William Goldstein begins work as new director of Livermore Lab

12th director since Lab was founded by UC Berkeley Cal in 1952

Physicist William Goldstein, a 29-year lab employee with extensive senior management experience, is the new director of the Lawrence Livermore National Laboratory starting this week.

Goldstein is the 12th director of the lab since it was founded by

the University of California in 1952 and he replaces Parney Albright, who stepped down last November.

His appointment, which was announced just a week ago, succeeds Albright as president of Lawrence Livermore National Security, a public-private consortium that manages lab operations.

Lawrence Livermore National Security Chairman Norman Pattiz said in a statement that Goldstein was selected to be the lab's director "because of his proven scientific leadership and senior management experience across a broad range of laboratory programs, his passion for the lab's mission and people and his ability to strategically manage the breadth of the lab's

science and technology capabilities and operations to meet critical national security needs."

Pattiz said Goldstein "is a respected and trusted scientist among

laboratory managers and employees and with the U.S. Department of Energy, the National Nuclear Security Administration and other key government sponsors and academic and industrial partners."

Pattiz said Goldstein, a 29-year lab employee with extensive

senior management experience, was selected after a competitive national search that began in November.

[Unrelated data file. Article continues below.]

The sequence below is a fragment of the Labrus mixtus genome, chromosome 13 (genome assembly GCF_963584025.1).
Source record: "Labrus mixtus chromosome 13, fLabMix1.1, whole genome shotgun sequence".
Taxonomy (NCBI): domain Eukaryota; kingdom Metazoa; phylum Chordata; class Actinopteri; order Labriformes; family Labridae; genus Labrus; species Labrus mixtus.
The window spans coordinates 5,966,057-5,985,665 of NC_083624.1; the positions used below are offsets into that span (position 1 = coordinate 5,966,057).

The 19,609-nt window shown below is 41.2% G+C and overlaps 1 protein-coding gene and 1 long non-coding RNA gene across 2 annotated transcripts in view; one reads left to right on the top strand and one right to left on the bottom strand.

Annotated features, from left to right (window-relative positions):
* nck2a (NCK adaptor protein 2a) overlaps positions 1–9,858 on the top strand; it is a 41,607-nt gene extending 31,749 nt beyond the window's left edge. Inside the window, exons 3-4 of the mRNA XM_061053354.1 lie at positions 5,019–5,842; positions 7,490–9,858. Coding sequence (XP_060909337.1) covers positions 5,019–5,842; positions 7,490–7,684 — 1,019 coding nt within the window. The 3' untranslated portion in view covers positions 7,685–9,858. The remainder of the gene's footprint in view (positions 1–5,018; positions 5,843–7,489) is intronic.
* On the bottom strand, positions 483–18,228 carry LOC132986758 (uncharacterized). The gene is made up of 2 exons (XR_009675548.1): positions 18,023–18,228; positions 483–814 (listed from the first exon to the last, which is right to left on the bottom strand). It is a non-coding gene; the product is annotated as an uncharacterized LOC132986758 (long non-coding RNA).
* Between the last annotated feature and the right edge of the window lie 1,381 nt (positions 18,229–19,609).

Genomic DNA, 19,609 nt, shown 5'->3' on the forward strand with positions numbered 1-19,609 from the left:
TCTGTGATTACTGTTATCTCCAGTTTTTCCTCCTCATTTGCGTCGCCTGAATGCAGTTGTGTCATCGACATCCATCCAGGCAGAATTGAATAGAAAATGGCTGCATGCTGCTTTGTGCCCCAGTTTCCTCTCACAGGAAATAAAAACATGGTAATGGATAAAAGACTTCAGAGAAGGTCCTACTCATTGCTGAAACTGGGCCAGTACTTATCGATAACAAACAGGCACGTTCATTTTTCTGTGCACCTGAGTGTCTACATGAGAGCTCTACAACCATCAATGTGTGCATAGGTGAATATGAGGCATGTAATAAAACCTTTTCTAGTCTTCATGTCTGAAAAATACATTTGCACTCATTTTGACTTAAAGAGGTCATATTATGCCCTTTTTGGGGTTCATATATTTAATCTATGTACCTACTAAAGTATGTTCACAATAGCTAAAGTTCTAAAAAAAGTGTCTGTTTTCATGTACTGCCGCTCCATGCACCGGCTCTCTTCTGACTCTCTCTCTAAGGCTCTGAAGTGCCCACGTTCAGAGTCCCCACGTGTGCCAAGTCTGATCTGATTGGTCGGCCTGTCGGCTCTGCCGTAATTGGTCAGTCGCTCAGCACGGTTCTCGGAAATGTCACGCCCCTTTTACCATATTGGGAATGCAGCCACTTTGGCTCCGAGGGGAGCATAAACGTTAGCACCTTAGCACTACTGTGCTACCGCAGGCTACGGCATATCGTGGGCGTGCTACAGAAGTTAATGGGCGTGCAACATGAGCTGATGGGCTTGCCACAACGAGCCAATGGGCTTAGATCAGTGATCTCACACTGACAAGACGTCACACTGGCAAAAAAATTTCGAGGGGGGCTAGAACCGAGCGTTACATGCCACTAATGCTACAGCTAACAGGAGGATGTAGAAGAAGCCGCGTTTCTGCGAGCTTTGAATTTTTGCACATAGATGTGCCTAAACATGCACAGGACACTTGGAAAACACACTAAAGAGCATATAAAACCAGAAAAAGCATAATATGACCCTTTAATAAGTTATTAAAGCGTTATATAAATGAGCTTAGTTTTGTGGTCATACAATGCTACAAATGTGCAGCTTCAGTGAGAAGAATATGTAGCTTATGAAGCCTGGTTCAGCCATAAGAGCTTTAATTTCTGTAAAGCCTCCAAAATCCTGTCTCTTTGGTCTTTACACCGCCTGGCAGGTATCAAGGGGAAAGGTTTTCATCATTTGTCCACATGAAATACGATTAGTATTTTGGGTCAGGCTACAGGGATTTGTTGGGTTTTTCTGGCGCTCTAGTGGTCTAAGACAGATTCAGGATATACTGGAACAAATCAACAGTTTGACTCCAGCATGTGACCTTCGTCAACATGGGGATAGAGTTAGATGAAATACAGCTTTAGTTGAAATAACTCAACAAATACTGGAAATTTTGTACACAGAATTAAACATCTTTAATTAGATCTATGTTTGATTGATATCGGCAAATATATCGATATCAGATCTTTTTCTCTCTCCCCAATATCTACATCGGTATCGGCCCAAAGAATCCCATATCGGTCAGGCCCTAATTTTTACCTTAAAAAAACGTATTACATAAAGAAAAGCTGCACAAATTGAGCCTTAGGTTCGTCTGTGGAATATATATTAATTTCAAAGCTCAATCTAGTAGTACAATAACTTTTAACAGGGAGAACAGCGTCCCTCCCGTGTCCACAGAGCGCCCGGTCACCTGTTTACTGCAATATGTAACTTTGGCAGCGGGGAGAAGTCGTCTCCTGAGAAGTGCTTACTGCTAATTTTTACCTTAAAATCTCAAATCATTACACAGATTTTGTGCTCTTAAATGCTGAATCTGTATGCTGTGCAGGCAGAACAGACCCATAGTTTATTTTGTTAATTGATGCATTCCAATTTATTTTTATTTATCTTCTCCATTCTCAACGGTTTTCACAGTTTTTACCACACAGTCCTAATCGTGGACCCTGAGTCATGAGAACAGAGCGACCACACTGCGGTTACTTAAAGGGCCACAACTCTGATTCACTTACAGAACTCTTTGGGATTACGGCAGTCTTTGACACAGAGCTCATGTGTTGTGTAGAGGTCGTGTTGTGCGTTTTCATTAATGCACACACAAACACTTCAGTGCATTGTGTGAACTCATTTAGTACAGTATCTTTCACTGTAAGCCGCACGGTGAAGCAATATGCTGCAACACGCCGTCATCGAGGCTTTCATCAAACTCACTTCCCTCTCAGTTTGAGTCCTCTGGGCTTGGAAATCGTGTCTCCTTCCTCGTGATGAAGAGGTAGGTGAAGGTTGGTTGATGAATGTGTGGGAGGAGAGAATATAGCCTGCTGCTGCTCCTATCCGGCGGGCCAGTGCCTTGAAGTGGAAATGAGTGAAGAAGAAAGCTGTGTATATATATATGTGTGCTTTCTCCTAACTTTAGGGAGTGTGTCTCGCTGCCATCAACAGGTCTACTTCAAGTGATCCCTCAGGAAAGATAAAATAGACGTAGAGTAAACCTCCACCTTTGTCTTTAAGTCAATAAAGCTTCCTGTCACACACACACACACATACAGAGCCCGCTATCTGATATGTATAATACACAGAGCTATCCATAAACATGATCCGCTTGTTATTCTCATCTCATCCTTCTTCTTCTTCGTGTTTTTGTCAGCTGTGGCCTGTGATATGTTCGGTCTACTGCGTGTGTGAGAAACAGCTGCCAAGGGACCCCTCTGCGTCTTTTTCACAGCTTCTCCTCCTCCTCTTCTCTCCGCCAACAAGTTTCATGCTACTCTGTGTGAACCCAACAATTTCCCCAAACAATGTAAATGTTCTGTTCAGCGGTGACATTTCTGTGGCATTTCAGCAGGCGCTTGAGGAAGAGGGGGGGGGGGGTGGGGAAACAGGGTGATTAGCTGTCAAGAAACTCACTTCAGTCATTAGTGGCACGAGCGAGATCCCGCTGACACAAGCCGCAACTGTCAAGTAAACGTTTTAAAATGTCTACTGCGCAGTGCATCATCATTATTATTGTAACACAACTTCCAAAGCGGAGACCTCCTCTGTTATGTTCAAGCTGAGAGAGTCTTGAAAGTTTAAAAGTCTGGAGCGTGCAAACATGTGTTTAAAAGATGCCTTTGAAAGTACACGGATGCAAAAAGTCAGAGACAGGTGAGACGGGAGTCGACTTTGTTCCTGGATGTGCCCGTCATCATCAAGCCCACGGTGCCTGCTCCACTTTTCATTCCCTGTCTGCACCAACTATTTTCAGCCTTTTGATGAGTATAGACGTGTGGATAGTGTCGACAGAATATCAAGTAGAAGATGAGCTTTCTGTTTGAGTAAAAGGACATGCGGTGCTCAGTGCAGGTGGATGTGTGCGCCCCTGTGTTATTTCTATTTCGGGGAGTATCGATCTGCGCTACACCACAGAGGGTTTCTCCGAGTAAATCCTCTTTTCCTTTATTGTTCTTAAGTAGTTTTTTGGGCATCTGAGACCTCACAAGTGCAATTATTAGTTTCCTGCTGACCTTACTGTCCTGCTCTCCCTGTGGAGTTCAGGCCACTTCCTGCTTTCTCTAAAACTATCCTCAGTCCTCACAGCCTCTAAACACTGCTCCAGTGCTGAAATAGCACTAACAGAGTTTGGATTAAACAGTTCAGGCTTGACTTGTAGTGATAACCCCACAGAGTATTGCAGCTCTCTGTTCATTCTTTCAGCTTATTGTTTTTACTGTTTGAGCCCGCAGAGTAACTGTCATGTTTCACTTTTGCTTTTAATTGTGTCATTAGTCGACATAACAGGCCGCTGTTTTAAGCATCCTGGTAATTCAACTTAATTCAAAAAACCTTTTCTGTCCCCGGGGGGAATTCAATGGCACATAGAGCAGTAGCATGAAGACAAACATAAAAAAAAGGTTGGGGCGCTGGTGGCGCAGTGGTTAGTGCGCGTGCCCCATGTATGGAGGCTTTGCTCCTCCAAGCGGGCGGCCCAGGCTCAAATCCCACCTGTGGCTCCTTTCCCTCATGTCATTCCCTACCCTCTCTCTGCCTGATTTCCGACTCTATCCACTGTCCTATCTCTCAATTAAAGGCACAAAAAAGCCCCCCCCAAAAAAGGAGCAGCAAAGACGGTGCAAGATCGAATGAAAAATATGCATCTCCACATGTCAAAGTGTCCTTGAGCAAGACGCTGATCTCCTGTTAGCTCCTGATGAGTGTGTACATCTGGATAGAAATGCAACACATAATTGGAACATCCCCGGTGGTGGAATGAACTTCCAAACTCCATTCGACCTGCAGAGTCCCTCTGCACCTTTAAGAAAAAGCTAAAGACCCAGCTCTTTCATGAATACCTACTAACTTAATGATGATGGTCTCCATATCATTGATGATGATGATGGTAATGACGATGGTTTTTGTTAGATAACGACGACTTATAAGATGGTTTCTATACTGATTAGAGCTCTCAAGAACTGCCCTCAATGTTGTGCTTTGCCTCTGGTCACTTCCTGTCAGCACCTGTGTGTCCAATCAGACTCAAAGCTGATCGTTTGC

Goldstein said in a statement, "I am honored to be entrusted with

this responsibility."

"I look forward to working with my lab colleagues, the

Department of Energy, the National Nuclear Security Administration and Lawrence Livermore National Security to ensure that this extraordinary institution continues to enhance the nation's security and well-being through outstanding science and technology," he added.

Goldstein served as the lab's deputy director for science and

technology, a position in which he led the strategic deployment of its science and technology capabilities.

Before holding that position, Goldstein served as the lab's

associate director of physical and life sciences, where he had responsibility for a broad range of physics research and development, medical physics and biophysics, chemistry, optical sciences and instrumentation and

high-energy-density physics.

Goldstein has a Ph.D. in theoretical physics from Columbia

University and a bachelor's degree in physics from Swarthmore College.

Jeff Shuttleworth, Bay City News

— Bay City News Service


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